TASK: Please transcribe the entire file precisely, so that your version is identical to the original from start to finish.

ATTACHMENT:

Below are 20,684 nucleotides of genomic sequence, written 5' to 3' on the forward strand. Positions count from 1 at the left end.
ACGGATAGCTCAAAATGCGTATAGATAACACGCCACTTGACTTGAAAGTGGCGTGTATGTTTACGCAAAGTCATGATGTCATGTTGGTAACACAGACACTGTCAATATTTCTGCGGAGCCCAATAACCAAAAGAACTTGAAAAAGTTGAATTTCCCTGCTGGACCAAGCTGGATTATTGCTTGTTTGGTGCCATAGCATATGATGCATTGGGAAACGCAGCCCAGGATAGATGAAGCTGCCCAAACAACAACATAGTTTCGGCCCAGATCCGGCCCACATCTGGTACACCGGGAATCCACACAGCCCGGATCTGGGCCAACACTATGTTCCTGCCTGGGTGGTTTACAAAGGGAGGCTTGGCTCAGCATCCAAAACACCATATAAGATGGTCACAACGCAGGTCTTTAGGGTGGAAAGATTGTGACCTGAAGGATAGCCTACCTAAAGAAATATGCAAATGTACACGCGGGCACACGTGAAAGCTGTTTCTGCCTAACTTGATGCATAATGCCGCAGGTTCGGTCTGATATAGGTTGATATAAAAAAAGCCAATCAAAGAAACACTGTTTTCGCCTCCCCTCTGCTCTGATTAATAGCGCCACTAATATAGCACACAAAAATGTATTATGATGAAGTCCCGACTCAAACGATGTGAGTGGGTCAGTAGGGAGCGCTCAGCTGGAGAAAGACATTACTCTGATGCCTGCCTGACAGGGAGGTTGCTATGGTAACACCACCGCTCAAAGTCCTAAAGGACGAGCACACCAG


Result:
Below are 20,684 nucleotides of genomic sequence, written 5' to 3' on the forward strand. Positions count from 1 at the left end.
ACGGATAGCTCAAAATGCGTATAGATAACACGCCACTTGACTTGAAAGTGGCGTGTATGTTTACGCAAAGTCATGATGTCATGTTGGTAACACAGACACTGTCAATATTTCTGCGGAGCCCAATAACCAAAAGAACTTGAAAAAGTTGAATTTCCCTGCTGGACCAAGCTGGATTATTGCTTGTTTGGTGCCATAGCATATGATGCATTGGGAAACGCAGCCCAGGATAGATGAAGCTGCCCAAACAACAACATAGTTTCGGCCCAGATCCGGCCCACATCTGGTACACCGGGAATCCACACAGCCCGGATCTGGGCCAACACTATGTTCCTGCCTGGGTGGTTTACAAAGGGAGGCTTGGCTCAGCATCCAAAACACCATATAAGATGGTCACAACGCAGGTCTTTAGGGTGGAAAGATTGTGACCTGAAGGATAGCCTACCTAAAGAAATATGCAAATGTACACGCGGGCACACGTGAAAGCTGTTTCTGCCTAACTTGATGCATAATGCCGCAGGTTCGGTCTGATATAGGTTGATATAAAAAAAGCCAATCAAAGAAACACTGTTTTCGCCTCCCCTCTGCTCTGATTAATAGCGCCACTAATATAGCACACAAAAATGTATTATGATGAAGTCCCGACTCAAACGATGTGAGTGGGTCAGTAGGGAGCGCTCAGCTGGAGAAAGACATTACTCTGATGCCTGCCTGACAGGGAGGTTGCTATGGTAACACCACCGCTCAAAGTCCTAAAGGACGAGCACACCAG